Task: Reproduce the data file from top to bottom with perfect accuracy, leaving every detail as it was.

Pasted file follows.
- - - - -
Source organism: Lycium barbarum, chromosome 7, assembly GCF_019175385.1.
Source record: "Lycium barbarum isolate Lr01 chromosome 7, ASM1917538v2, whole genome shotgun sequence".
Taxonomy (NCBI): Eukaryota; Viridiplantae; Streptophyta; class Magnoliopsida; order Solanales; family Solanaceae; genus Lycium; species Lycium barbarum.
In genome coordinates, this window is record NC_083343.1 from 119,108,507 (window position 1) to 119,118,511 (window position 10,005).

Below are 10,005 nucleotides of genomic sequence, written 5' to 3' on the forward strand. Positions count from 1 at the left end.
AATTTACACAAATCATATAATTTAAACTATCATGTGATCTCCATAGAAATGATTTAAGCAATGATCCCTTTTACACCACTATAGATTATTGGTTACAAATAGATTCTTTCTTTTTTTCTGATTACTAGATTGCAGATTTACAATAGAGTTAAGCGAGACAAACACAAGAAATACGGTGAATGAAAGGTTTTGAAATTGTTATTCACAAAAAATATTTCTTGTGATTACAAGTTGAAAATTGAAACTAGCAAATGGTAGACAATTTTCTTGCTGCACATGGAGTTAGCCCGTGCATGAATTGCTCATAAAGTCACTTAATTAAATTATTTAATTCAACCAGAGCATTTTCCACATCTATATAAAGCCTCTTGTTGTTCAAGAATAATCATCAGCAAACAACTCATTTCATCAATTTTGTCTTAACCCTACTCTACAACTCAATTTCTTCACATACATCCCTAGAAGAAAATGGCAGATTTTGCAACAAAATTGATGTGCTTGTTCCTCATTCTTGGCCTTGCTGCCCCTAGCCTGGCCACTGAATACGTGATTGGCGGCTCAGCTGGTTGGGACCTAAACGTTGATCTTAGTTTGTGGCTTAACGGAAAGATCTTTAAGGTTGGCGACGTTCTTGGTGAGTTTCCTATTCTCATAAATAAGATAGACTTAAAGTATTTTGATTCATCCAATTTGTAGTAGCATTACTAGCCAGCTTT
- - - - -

Source organism: Lycium barbarum, chromosome 7, assembly GCF_019175385.1.
Source record: "Lycium barbarum isolate Lr01 chromosome 7, ASM1917538v2, whole genome shotgun sequence".
Taxonomy (NCBI): Eukaryota; Viridiplantae; Streptophyta; class Magnoliopsida; order Solanales; family Solanaceae; genus Lycium; species Lycium barbarum.
In genome coordinates, this window is record NC_083343.1 from 119,108,507 (window position 1) to 119,118,511 (window position 10,005).

Below are 10,005 nucleotides of genomic sequence, written 5' to 3' on the forward strand. Positions count from 1 at the left end.
AATTTACACAAATCATATAATTTAAACTATCATGTGATCTCCATAGAAATGATTTAAGCAATGATCCCTTTTACACCACTATAGATTATTGGTTACAAATAGATTCTTTCTTTTTTTCTGATTACTAGATTGCAGATTTACAATAGAGTTAAGCGAGACAAACACAAGAAATACGGTGAATGAAAGGTTTTGAAATTGTTATTCACAAAAAATATTTCTTGTGATTACAAGTTGAAAATTGAAACTAGCAAATGGTAGACAATTTTCTTGCTGCACATGGAGTTAGCCCGTGCATGAATTGCTCATAAAGTCACTTAATTAAATTATTTAATTCAACCAGAGCATTTTCCACATCTATATAAAGCCTCTTGTTGTTCAAGAATAATCATCAGCAAACAACTCATTTCATCAATTTTGTCTTAACCCTACTCTACAACTCAATTTCTTCACATACATCCCTAGAAGAAAATGGCAGATTTTGCAACAAAATTGATGTGCTTGTTCCTCATTCTTGGCCTTGCTGCCCCTAGCCTGGCCACTGAATACGTGATTGGCGGCTCAGCTGGTTGGGACCTAAACGTTGATCTTAGTTTGTGGCTTAACGGAAAGATCTTTAAGGTTGGCGACGTTCTTGGTGAGTTTCCTATTCTCATAAATAAGATAGACTTAAAGTATTTTGATTCATCCAATTTGTAGTAGCATTACTAGCCAGCTTT